Point (a) is correct by definition but hard to work with in practice. The key metrics for tax efficiency are return and tax rate. For example, while fixed income is normally tax-inefficient, low-yielding short-term bonds do not lose much to taxes and therefore belong in taxable accounts. But it's best for many investors to start with general rules, particularly when the actual answers are dependent on the exact estimates made about future tax rates and returns. And the main rules of thumb are fairly clear: stocks are tax-efficient, bonds become less tax-efficient as the interest rate rises, and it usually works out that stocks are better in taxable accounts. You do need to work out the numbers yourself; for example, Treasury bonds have a low yield and are exempt from state tax, so if you pay high state tax, you may want to hold Treasury bonds in taxable even if yu hold your other bonds in tax-deferred. (At current yields, I recommend I-Bonds, and even TIPS, in taxable accounts for investors who pay high state tax.)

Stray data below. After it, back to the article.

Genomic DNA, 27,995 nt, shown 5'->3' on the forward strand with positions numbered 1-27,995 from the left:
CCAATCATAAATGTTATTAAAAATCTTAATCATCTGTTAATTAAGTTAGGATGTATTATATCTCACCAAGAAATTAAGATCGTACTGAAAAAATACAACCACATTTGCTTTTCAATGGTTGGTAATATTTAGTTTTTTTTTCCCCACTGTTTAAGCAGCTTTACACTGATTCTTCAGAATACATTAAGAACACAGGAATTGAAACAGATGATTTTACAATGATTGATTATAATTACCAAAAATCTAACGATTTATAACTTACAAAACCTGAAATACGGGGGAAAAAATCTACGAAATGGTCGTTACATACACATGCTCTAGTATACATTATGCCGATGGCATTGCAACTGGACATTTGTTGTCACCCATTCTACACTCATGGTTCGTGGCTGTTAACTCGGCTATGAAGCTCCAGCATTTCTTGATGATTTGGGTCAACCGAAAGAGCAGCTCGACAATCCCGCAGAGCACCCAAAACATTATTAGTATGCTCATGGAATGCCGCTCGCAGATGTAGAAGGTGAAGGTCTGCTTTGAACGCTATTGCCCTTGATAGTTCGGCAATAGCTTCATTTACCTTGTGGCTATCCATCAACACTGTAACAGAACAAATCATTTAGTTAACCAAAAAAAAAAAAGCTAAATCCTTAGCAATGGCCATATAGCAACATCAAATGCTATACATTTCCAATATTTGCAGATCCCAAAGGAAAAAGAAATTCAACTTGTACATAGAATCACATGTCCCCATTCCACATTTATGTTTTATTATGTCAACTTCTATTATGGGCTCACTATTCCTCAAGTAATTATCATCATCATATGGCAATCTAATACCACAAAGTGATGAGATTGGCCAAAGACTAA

I disagree with point (d) and therefore with point (b). An investor's goal should be to maximize expected utility, not expected wealth; this is why most investors do not hold 100% stock. Holding stocks in a taxable account, rather than an equal dollar amount in a tax-free account, reduces the risk. If the tax-free account loses $10,000 the year before withdrawal, that is $10,000 less to spend; if the taxable account loses $10,000 the year before withdrawal, that is $8500 less to spend (assuming 15% tax on a long-term capital gain). And if the tax-free account loses $10,000 long before withdrawal, that is a loss of retirement spending equal to the future tax-free returns on $10,000; if the taxable account loses $10,000 long before withdrawal, that is a loss of retirement spending equal to the future returns on a $10,000 taxable investment, reduced by a further $1500 of capital-gains tax that will no longer be due (and an even lesser loss if part of the loss is on recently-bought shares and can be recovered immediately from the IRS by tax loss harvesting).